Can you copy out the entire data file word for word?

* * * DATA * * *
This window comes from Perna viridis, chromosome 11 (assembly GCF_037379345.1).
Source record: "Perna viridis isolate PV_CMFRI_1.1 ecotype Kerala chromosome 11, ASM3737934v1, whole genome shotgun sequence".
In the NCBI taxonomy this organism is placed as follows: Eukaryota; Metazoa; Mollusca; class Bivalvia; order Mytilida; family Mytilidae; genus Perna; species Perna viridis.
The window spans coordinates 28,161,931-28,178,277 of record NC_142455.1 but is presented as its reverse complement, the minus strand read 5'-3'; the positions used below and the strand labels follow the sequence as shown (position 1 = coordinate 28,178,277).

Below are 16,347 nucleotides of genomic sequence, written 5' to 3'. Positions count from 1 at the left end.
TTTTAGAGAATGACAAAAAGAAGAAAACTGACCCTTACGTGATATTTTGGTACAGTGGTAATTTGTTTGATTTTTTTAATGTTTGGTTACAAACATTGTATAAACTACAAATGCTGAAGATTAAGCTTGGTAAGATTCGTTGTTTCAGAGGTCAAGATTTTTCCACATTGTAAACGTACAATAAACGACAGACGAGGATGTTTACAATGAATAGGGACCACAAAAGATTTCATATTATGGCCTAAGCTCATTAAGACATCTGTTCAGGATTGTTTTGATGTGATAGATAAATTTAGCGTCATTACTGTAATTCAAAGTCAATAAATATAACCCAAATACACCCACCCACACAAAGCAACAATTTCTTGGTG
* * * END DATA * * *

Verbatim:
This window comes from Perna viridis, chromosome 11 (assembly GCF_037379345.1).
Source record: "Perna viridis isolate PV_CMFRI_1.1 ecotype Kerala chromosome 11, ASM3737934v1, whole genome shotgun sequence".
In the NCBI taxonomy this organism is placed as follows: Eukaryota; Metazoa; Mollusca; class Bivalvia; order Mytilida; family Mytilidae; genus Perna; species Perna viridis.
The window spans coordinates 28,161,931-28,178,277 of record NC_142455.1 but is presented as its reverse complement, the minus strand read 5'-3'; the positions used below and the strand labels follow the sequence as shown (position 1 = coordinate 28,178,277).

Below are 16,347 nucleotides of genomic sequence, written 5' to 3'. Positions count from 1 at the left end.
TTTTAGAGAATGACAAAAAGAAGAAAACTGACCCTTACGTGATATTTTGGTACAGTGGTAATTTGTTTGATTTTTTTAATGTTTGGTTACAAACATTGTATAAACTACAAATGCTGAAGATTAAGCTTGGTAAGATTCGTTGTTTCAGAGGTCAAGATTTTTCCACATTGTAAACGTACAATAAACGACAGACGAGGATGTTTACAATGAATAGGGACCACAAAAGATTTCATATTATGGCCTAAGCTCATTAAGACATCTGTTCAGGATTGTTTTGATGTGATAGATAAATTTAGCGTCATTACTGTAATTCAAAGTCAATAAATATAACCCAAATACACCCACCCACACAAAGCAACAATTTCTTGGTG